Monday, June 18, 2007
One Thing I Like To Say Is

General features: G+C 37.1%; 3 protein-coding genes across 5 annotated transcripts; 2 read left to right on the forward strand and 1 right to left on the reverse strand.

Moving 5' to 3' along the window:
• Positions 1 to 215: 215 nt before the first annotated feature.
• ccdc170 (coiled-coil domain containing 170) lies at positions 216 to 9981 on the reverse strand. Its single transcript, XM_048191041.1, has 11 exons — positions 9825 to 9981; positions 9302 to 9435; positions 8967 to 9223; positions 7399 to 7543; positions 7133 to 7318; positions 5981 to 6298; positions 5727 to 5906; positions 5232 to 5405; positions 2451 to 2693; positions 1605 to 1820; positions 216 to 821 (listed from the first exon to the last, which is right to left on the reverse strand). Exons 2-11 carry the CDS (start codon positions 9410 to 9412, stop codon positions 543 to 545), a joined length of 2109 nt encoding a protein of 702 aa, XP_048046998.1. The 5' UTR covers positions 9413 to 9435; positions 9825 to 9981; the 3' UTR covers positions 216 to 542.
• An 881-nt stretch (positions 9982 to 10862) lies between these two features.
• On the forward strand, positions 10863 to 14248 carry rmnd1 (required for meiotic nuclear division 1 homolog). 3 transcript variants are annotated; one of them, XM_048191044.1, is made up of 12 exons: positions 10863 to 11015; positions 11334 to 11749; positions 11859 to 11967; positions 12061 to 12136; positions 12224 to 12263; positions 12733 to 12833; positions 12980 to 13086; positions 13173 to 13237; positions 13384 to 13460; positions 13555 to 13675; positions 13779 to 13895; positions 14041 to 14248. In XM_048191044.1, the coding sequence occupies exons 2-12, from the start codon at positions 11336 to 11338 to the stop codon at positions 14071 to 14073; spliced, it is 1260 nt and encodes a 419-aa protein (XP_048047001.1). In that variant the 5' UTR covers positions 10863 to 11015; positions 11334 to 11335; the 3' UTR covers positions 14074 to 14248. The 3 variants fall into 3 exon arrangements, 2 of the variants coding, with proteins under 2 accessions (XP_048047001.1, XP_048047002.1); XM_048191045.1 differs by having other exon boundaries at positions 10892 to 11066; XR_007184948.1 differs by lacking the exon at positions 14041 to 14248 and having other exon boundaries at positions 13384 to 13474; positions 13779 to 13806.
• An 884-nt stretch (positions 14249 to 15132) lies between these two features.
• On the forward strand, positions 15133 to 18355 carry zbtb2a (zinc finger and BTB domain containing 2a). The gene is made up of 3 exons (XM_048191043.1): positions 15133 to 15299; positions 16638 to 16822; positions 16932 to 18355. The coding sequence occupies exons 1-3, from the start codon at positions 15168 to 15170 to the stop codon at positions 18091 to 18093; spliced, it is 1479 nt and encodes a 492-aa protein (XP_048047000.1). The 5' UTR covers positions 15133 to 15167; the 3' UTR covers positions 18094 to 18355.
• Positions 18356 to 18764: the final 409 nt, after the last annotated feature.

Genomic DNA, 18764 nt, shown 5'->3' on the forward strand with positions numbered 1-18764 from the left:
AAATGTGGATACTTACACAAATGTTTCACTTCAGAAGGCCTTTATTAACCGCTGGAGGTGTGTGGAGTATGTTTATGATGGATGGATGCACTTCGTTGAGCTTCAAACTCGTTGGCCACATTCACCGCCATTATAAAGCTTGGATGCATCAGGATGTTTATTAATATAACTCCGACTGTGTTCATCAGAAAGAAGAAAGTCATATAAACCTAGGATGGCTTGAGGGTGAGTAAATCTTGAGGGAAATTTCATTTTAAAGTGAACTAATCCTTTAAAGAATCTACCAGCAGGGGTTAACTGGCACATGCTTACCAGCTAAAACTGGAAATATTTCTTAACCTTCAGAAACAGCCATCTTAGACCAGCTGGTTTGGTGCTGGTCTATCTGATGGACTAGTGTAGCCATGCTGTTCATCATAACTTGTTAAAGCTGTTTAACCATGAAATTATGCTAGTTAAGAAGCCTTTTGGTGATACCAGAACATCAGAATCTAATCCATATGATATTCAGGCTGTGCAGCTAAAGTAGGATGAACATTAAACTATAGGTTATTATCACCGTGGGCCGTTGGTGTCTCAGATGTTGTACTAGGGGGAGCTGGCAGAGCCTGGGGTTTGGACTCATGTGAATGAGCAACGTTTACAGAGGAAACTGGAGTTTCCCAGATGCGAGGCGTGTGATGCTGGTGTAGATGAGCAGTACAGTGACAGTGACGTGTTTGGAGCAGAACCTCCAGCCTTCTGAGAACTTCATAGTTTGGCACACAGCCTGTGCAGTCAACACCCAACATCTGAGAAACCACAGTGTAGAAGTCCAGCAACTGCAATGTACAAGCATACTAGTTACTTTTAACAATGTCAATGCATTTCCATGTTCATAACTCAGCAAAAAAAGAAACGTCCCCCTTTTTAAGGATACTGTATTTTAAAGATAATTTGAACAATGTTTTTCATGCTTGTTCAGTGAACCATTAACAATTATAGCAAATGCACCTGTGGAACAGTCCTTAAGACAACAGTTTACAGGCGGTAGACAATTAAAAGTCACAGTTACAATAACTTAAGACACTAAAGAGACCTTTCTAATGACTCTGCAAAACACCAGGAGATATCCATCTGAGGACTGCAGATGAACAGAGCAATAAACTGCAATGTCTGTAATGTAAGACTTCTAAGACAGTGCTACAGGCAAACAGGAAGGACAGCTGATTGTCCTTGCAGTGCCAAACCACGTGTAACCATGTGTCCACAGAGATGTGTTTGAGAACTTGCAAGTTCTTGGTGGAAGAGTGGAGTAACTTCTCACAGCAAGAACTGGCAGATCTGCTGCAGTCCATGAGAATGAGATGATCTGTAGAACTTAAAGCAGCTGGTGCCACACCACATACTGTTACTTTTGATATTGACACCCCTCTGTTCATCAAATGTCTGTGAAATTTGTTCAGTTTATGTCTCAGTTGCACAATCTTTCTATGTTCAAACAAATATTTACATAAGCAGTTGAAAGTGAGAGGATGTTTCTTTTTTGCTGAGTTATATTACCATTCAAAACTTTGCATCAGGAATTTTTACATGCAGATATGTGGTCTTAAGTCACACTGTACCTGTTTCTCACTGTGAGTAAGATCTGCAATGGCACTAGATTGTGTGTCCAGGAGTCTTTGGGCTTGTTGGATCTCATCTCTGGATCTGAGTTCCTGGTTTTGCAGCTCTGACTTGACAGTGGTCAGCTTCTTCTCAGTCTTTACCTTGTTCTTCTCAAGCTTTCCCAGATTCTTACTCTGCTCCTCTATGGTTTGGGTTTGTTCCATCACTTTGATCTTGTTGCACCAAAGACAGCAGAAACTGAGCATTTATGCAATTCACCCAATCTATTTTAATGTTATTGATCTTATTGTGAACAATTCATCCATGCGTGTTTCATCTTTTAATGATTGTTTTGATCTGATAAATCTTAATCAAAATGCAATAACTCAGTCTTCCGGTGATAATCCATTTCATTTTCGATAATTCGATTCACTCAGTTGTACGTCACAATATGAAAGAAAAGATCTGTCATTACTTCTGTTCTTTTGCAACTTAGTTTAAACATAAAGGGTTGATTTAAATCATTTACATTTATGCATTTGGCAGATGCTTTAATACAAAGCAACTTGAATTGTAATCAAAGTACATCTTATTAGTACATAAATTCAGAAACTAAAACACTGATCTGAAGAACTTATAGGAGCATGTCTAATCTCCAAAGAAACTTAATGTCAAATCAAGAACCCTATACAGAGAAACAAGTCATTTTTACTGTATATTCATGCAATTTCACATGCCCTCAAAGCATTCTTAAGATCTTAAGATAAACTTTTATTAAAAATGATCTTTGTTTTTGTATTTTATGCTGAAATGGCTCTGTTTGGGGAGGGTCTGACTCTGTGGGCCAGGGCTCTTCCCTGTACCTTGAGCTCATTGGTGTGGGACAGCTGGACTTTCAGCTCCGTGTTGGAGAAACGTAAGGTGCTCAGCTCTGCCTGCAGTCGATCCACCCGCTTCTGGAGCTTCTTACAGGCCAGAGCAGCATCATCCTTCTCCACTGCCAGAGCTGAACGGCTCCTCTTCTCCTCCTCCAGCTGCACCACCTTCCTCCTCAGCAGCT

It is clear almost right from the start that Lina, central in this smart little gem of a new four-character play, is (perhaps defensively) prone to fantasy and flights of imagination: we know immediately not to believe that she grew up with a Scottish butler, even though she tells us she did, and when she says that someone "does not exist" after we've been listening to her tell us all about him, we're put on notice to listen attentively to sort things out for ourselves. The one-act play, written by Amy Fox and presented as the final show in Clubbed Thumb's Summerworks series, vigorously holds the attention from start to finish: it respects that we will intuit where a lesser play would simply tell us flat-out. Essential parts of the story (which is something like a collage of the most important moments between Lina and her brother) never fully concretize into facts. but that's part of what makes the show so interesting and dynamic: the looseness suggests that family history and mythology are open to change, built on memory's slippery slope, and it also honors the power of imagination in the face of painful disappointment and estrangement. As the relationships between the characters come into focus and we get the hang of the distinctively off-kilter and sometimes knowingly funny play (its strong point of view reminded me many times of quirky, intimate first-person novels) the play becomes quietly affecting and finally moving. If I had only one thing to say about One Thing I Like To Say Is, it'd be that if you have a chance to catch it before it closes on June 23rd, you should.